Disaster recovery RTOs are increasingly aggressive due to the business's reliance on IT, yet IT pros' main concern remains disaster recovery costs. What gives?
The majority of IT pros want to add efficiency to their disaster recovery (DR) plan, and improve recovery time (see the infographic). Yet nearly every IT and business professional surveyed -- 92% of respondents to the TechTarget Disaster Recovery, Business Continuity Survey run in the first quarter of 2015 -- said price was one of the most important factors when evaluating DR products.
Faster recovery and better efficiency both drive up disaster recovery cost for the IT department, with hot or warm recovery site investments and more frequent DR tests. We asked DR expert Michael Herrera, CEO of MHA Consulting, an international business continuity consulting firm in Glendale, Ariz., to explain the disconnect between the continuity that businesses crave, how much they're willing to spend on it and how to reconcile cost with fast RTOs.
Who makes the DR decisions?
Michael Herrera: I wish the businesses would be more involved as the systems are key to their existence, but it's typically always IT. In many cases, IT is trying to get the whole BC plan in place as well. BC is still an area where many companies are just starting out -- often they see DR as BC.
What are BC, RTO and RPO?
A business continuity (BC) plan is a fail-safe document for businesses.
Recovery time objective (RTO) is the maximum amount of down time for computers, systems or applications after a disaster.
Recovery point objective (RPO) is the age of backup files that must to be restored in order for normal operations to resume after a failure.
What do people ask most about in DR?
Herrera: People ask most about the alignment of RTO and RPO and what that means to their DR strategy, which leads directly to price. This year, for example, we had companies [which] completed their business impact analysis [BIA] with four and 12 hour RTO quotes, and management said no way, that's too aggressive -- we're sticking with 48 hours. These are very knowledgeable people, but they still think that people can work manually. There are no manual workarounds anymore when the IT systems go down.
Typically, you need active/active or active/passive at the minimum to meet a 24-hour or [faster disaster recovery] RTO. You need systems ready to go immediately. Even at 48 hours for an RTO, you need a warm site because of how much data and systems are involved. You used to have just a few core [IT] systems. But, in today's world, you have core and feeder systems and complex data and processes running with this business data. The only way to know if you need a system is to run a DR test and figure out that your core system doesn't work when this piece of it isn't there.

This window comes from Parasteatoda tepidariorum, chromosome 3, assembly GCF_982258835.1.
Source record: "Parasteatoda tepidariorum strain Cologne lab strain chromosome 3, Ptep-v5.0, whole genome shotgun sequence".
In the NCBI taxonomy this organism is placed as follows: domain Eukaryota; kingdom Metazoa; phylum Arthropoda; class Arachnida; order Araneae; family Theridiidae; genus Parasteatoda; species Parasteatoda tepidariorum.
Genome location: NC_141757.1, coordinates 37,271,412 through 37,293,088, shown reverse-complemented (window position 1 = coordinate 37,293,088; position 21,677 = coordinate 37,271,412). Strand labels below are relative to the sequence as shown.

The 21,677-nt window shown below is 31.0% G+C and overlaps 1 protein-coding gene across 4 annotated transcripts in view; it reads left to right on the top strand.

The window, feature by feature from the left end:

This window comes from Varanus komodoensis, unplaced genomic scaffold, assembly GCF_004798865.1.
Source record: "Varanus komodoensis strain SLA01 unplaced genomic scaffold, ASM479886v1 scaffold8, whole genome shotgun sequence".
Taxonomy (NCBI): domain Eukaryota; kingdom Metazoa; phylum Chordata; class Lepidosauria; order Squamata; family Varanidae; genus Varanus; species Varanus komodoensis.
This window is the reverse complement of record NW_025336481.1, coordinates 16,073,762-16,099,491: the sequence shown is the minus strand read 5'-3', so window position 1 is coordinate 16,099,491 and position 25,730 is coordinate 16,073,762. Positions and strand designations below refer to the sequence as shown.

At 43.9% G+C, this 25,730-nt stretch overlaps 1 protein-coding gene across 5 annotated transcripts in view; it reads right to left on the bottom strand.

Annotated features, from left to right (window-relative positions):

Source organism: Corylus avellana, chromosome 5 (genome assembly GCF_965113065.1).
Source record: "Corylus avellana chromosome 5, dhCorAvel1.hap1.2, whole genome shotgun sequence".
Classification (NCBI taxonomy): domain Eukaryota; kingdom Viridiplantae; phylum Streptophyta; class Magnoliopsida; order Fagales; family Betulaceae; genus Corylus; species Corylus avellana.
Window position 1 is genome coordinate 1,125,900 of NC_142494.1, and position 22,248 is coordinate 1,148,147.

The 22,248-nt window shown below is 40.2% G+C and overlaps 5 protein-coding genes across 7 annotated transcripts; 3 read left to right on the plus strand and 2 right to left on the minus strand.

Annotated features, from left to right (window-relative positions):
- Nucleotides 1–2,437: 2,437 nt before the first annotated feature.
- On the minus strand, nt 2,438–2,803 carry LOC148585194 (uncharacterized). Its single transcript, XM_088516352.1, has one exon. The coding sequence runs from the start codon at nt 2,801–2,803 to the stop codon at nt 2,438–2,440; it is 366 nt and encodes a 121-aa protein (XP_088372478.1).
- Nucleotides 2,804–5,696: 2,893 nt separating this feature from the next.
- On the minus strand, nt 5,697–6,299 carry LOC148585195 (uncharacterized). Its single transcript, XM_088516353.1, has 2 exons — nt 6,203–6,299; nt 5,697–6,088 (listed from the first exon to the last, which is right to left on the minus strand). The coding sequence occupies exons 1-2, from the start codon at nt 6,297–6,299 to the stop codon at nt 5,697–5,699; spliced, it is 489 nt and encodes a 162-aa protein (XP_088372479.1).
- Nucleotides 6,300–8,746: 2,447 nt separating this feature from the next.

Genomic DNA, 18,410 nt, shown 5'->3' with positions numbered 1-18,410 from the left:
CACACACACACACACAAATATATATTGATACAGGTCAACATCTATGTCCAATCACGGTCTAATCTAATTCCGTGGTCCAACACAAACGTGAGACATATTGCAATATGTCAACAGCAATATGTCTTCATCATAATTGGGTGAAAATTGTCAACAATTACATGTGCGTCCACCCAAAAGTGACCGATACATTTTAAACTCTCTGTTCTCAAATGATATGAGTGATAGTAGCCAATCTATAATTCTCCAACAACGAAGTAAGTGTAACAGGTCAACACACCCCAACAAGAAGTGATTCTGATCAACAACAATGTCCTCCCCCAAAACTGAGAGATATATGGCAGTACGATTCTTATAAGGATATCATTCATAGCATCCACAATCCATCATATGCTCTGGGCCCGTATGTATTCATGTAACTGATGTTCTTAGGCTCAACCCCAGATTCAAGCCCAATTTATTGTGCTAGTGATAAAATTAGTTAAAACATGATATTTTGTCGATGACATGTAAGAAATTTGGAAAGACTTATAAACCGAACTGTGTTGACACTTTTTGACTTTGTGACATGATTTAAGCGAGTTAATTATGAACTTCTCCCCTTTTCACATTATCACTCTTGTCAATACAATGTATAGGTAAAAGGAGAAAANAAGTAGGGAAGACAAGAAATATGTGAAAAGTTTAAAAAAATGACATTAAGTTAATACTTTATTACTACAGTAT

Volatility of change is so high now in data centers, something used to be critical ... becomes less important and then another system becomes critical.
Why is price a top concern?
Herrera: Management continues to see DR as insurance: 'It's an expense we can't qualify -- what are the odds that a disaster will happen?' Often, results of the business impact analysis aren't believed or changed to match what management thinks the recovery time objectives should be.
Often, larger companies do BIA in house, but many outsource the BIA. Either way, the same thing happens -- people argue that BC/DR isn't as important. Where are we going to find the money for it? Typically, IT pays for all of it versus being a shared expense.
What common mistakes happen?
Herrera: Businesses commonly make mistakes around knowing what they really need. DR is not just about servers; it's really about the business processes. IT itself is about the business. The business impact analysis has to be rigorous enough. What's the strategy that works for us? For many companies it's a hybrid approach.
Hybrid means some internal DR and some external on the cloud. What resources do they have already? Fail over to a branch site server room and cloud, for example. What does [disaster recovery] cost for today and tomorrow, and regular testing?
Is 'recovery time actual' [RTA] often longer than planned RTO?
Herrera: You don't have to do it all at once: Do 48-hour recovery and work toward 24-hour RTO over the next two years. You might not get to it right away.
So often, we can't get IT to actually tell us the RTA from a DR test or actual failure. In many cases, IT doesn't know or won't easily share that info. They don't want the business to know that they couldn't recover fully or took a day longer than promised. Or in the same vein, they might recover faster than their RTO, but don't want to set expectations to that faster recovery time.
Are companies using cloud-based DR more?
Herrera: They are -- we're seeing a shift of companies adopting cloud-based DR. You definitely have to have your own private cloud for data protection purposes.
What's involved in the disaster recovery cost?
Herrera: There's the backup site and hardware, or cloud resources, but there are a lot of soft costs. Resource time: IT is strapped for resources and time. Testing [is done] not just once a year but multiple times, and [there is] ongoing maintenance. These [additional DR] costs add up.
[Ask yourself:] What is it I really need on the backup site side? What's the level of availability we need there? It doesn't [necessarily] need to mirror the production site exactly.
Meredith Courtemanche is the senior site editor for SearchDataCenter. Follow @DataCenterTT for news and tips on data center IT and facilities.
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